‘If You Would‘ swings back to pop ballad territory, except, yet again, his sound has changed. It’s subtle, but it is noticeable. The rippling and shimmering piano accompaniment on this track is expertly mixed with subdued backing strings, lending it an almost soundtrack-like quality. Around the one-minute-and-forty-second mark, the orchestra breaks through in a coy, pizzicato accompaniment, and it is extremely effective. The track never feels repetitive or stale, and there’s always something new to hear. Connolly’s vocals reassume their Beatlesian, choral quality, and the track almost sounds like a sort of Beatles song that was lost on some cutting room floor. I’ve gotta say that It’s an absolute joy to hear a new artist that is so clearly in control of his sound, and who is not afraid to push the boundaries of the album form.
‘Snakes and Ladders‘ is the titular track, and without a single, solitary, sherd of a doubt, I can wholeheartedly say that this is the absolute pinnacle of the album. A sonic weave of cascading piano and arpeggiated strings starts off this track, with a magisterial tone, right before Connolly’s beat-backed vocals come in around the twenty-second mark. This backing tapestry of sound gives the track a sort of transcendental feel, as if the music were pulling the listener onwards and upwards to heights of optimism. This is particularly effective when you consider the lyrics: “I’m gonna pick myself up / Rise above and show you what I’m made of”.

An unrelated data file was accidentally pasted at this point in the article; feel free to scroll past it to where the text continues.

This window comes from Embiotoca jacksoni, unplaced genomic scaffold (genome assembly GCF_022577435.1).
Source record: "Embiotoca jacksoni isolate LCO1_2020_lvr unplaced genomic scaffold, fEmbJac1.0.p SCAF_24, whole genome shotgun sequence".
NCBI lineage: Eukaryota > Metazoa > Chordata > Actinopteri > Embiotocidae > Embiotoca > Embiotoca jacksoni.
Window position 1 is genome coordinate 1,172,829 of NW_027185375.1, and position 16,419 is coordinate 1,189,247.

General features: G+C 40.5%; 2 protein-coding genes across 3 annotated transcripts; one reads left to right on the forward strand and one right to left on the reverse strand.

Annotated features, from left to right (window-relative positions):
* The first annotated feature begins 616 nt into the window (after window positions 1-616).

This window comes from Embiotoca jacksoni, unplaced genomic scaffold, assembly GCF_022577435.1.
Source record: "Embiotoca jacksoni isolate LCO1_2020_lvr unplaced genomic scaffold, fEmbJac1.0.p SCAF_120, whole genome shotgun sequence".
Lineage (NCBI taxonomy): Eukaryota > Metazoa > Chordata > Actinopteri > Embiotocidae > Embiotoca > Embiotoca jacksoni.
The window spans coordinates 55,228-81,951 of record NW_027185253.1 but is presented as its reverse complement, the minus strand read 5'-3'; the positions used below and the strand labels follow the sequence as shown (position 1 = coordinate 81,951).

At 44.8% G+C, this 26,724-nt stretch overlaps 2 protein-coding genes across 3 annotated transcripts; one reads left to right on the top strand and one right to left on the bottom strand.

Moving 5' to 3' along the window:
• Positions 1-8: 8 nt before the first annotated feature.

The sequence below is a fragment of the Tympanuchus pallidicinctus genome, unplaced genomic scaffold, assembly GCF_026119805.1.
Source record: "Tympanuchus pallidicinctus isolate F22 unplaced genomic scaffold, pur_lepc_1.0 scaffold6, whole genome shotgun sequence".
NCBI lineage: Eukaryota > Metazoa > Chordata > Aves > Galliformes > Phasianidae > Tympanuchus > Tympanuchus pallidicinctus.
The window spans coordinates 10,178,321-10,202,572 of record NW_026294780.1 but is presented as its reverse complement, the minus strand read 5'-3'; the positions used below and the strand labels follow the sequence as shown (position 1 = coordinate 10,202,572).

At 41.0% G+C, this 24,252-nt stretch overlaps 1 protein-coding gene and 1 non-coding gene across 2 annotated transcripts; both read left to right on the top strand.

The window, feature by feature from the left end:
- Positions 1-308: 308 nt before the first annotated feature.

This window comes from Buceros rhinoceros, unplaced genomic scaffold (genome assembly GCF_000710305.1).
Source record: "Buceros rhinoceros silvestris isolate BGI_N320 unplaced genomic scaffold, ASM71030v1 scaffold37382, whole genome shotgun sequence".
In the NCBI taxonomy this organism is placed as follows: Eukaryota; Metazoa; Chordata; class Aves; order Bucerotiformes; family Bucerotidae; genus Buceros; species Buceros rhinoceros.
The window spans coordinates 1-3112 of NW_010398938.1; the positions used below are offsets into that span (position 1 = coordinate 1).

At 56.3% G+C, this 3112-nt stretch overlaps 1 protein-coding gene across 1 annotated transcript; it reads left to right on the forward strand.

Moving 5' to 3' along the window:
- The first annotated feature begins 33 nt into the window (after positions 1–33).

This track seems like a perfect synthesis of Connolly’s sound. Beatles meet Coldplay, and are promptly re-synthesised and distilled in a new, distinct, and abso-bloody-lutely gorgeous sound. I still can’t define Connolly’s sound, but that might actually be the point. He can’t be pigeonholed into a certain style because his music is changing all the time; subtly, but profoundly, almost like a kaleidoscope. That’s the best thing about Connolly: his sound is extremely organic, and seems to shift and change before your very eyes. It’s almost like listening to a microcosmos of ever-shifting auditory constellations.
‘The Vespa Song’ is perhaps the biggest surprise on an album already filled to the brim with unexpected turns of musical phrase. This track calls to mind the past days of electro-pop, infused with a more modern take. A fast-paced, driving backing beat moves this song along at a brisk pace, with Connolly’s vocals expertly dancing around, and through it. A sort of wordy, stylish vocal hook pervades the whole track, appearing at different points in between the more melodic, chorus-y lead.
‘It’s Gonna Be A New Year‘ seems like the perfect closing track to this album, and also the perfect track for the beginning of a new year. Hopeful, and with an eye on the future, if this track doesn’t make an optimist out of you, then you, my friend, are beyond help. Four-part chorale sections are interspersed throughout the analogue-organ-driven track, almost sound like the rising sun, and urge the listener to “get up”, and to look forward to the new year. It’s enough to turn anyone into a morning person.
I’m actually in a bit of a quandary here. I don’t really have anything to complain about on this album. Everything is just right. The tracks are excellently varied, all the while managing to remain highly homogenous, the production value is surprisingly high for an independent artist, and the whole pacing of the album keeps you wanting more, and more. Ladies and gentlemen, we might have a perfect ten on our hands.
The Verdict – 10.0 (Masterpiece)
– Connolly’s sound is wonderfully varied.
– The album absolutely never gets boring.
– It’s a joy to discover what new delight the next track will bring.
– Surprisingly high production value for an independent artist.
– Exceptional pacing, and track position make this an eminently engaging album.
– Easily one of the best albums of 2014.
– None. And that kinda freaks me out.